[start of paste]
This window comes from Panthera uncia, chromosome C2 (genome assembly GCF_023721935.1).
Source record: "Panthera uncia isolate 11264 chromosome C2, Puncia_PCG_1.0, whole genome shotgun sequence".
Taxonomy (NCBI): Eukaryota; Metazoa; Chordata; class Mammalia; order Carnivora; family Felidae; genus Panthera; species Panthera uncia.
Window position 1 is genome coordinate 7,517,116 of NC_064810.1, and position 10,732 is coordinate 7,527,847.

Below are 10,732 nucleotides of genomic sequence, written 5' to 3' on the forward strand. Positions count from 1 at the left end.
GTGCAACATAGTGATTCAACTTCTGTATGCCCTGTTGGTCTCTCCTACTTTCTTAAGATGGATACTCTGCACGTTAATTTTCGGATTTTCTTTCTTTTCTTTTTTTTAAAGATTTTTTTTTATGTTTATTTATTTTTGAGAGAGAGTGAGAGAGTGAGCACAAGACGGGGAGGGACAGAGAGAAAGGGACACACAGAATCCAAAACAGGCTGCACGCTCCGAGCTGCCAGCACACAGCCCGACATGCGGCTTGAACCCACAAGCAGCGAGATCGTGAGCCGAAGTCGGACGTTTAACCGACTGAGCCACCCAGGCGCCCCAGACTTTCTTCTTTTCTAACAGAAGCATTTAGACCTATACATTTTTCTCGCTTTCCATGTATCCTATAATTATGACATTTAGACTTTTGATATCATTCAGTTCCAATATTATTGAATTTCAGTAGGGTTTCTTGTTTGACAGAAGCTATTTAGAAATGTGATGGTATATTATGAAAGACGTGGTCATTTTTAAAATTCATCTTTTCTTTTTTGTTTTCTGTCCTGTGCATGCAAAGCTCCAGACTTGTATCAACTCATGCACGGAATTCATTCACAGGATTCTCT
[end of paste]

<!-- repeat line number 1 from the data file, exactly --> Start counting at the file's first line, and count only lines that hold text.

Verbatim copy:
This window comes from Panthera uncia, chromosome C2 (genome assembly GCF_023721935.1).